Rotary screw compressors are positive displacement machines.  Their compression chamber contains two rotors (or “screws”) that each have several lobes.  When the two rotors are turned, their lobes interlock to create air pockets.  The volume of these air pockets is progressively decreased as they travel through the compression chamber – causing pressure to increase.

Rotary screw compressors are known for smooth, reliable operation in almost any application or environment.  They are available in a wide range of capacities (5-600hp+) and deliver a steady supply of compressed air that is free from pulsation.  Additionally, rotary screw compressors are designed for high duty cycles at full load capacity.  They can operate at their maximum discharge capacity for long periods of time without risk of excess wear or damage.

Rotary screw compressors can be equipped with several control options to enhance efficiency at part load.  Additionally, they are available in oil-flooded or oil-free configurations.

The incredible versatility of rotary screw compressors makes them an easy choice for many industrial compressed air applications.  If you think a rotary screw compressor might be a good fit for your next project, call your trusted compressed air specialist for a professional recommendation.

Scroll Compressors

Scroll compressors are a relative newcomer to the commercial compressor landscape.  However, their quiet operation and oil-free compression technology has made them increasingly popular for laboratories and medical applications.

Scroll technology has been widely used in refrigeration systems for years.  These positive displacement machines contain two interlocking scrolls.  The orbiting scroll rotates around the fixed scroll in a circular motion.  In this way, progressively shrinking pockets of air are carried through the compression chamber – increasing pressure along the way.  The air is then discharged at final pressure into the system of the industrial air compressor.

Scroll compressors are limited in size, so larger machines usually contain several scroll pumps combined into a single unit.  However, despite their comparatively small capacities, scroll compressors emit very low operating noise.  The average scroll compressor is as quiet as a common household refrigerator.  Because of this, these machines are a great solution for labs and office spaces where noisy industrial machines are not practical.

Additionally, scroll compressors contain no lubricant in their compression chamber.  This oil-free design makes them a safe choice for medical and lab projects where compressed air quality is critical.

 

Dynamic Compressors

Centrifugal Compressors

Centrifugal compressors are capable of delivering extremely large volumes of oil-free compressed air.  This particular dynamic industrial air compressor uses one or more sets of impellers to impart velocity to incoming air molecules.  The high-velocity air stream is then passed through a diffuser, which quickly changes the direction of travel – causing the air molecules to bunch together, thus increasing pressure.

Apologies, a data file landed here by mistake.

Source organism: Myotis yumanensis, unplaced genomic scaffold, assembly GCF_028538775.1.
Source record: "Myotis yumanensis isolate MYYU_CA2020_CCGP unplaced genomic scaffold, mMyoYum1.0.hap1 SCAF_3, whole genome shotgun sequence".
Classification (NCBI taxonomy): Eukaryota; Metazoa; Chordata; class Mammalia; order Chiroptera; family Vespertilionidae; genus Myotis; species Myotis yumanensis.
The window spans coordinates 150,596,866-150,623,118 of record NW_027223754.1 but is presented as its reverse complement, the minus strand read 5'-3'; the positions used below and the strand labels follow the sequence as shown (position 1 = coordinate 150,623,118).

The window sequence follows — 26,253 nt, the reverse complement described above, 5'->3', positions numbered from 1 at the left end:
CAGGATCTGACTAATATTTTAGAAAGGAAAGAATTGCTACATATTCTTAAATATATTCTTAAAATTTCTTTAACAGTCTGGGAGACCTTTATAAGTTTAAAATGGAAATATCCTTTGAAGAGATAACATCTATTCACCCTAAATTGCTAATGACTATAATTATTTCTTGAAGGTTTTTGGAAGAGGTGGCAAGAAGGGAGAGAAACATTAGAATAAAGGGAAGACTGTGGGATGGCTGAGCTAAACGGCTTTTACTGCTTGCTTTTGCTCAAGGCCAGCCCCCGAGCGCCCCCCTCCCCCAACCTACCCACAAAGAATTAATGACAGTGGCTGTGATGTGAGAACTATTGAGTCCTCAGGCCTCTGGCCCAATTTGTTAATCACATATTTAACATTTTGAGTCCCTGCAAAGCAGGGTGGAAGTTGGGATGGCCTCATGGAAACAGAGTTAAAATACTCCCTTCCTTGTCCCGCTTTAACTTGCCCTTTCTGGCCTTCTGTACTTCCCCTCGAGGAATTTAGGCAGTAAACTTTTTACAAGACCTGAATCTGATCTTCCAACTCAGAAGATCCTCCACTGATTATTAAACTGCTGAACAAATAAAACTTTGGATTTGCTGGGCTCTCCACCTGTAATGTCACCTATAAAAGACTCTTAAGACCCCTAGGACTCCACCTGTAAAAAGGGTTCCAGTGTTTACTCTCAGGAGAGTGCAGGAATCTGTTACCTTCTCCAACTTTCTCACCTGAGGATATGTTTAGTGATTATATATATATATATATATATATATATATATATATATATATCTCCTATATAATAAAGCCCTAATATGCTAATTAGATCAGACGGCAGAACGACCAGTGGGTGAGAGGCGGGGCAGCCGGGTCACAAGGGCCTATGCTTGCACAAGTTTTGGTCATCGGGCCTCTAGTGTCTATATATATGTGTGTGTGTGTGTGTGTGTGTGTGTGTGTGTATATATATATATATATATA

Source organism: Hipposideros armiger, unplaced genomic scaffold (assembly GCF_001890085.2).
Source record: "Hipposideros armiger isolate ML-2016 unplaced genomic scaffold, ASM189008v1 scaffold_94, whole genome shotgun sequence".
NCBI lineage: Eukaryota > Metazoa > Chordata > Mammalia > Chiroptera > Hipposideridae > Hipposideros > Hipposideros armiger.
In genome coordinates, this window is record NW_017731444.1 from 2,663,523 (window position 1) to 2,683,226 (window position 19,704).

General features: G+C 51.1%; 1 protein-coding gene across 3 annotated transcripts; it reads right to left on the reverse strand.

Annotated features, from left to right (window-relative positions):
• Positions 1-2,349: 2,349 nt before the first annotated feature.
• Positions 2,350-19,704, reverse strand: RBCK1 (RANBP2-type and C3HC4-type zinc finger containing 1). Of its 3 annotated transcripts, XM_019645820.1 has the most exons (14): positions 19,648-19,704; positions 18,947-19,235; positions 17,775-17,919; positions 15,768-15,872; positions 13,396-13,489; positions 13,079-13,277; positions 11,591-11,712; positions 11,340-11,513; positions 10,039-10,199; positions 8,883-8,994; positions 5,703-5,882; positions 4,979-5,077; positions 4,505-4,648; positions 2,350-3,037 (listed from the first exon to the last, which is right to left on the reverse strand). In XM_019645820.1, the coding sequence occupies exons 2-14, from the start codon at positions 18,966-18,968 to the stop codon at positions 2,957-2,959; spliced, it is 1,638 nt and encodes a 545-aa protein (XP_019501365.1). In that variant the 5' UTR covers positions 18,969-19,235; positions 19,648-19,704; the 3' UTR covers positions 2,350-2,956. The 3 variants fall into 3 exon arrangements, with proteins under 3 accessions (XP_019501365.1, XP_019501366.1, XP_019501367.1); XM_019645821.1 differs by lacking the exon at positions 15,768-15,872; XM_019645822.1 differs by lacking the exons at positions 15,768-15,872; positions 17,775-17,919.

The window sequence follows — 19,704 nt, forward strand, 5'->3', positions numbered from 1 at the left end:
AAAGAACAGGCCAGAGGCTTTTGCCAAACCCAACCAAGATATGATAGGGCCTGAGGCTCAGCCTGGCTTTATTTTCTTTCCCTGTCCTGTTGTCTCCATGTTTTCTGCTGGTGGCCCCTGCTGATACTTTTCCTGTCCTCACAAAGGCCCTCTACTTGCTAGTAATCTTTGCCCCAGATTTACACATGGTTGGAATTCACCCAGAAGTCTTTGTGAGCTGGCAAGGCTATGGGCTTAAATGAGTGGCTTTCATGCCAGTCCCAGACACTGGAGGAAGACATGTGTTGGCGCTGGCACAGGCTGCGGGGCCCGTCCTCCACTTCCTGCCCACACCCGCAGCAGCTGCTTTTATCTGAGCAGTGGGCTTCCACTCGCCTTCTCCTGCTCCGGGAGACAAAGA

Centrifugal compressors are used primarily in applications where air demand is extremely high.  Major automotive plants, refineries, beverage bottle production and large-scale manufacturing facilities often use centrifugal compressors to supply their compressed air needs.

Because of their large drivers (up to 10,000hp+), high rotational speeds and dynamic compression technology, centrifugal compressors carry a different set of considerations than positive displacement machines.  Careful planning and engineering must be conducted when selecting a new centrifugal industrial air compressor. However, in applications where large and steady volumes of compressed air are required, centrifugal compressors are often the most efficient and practical long-term solution.

 

End users should consult their trusted compressed air expert for a detailed system analysis before purchasing a new air compressor.  Each technology offers unique characteristics that can benefit specific applications.  However, with a proper planning and a little knowledge, buyers can be sure they make the right choice.

5 Signs An Industrial Air Compressor Needs Maintenance or Service

Man repairing

It is important for compressed air users to be familiar with their industrial air compressor maintenance needs.  Knowledge of machine performance, operating characteristics and service requirements enables the user to recognize when a specific machine requires attention. An air compressor that is operating below its design capabilities can be inefficient, costly and even dangerous.  Fortunately, most potential or impending issues show early warning signs that are easy to spot by a knowledgeable compressed air user. Air compressor operators should be on the lookout for any of the following potential warning signs, and be ready to take immediate action to limit potential failures, downtime and repair costs:

  1. High Operating Temperature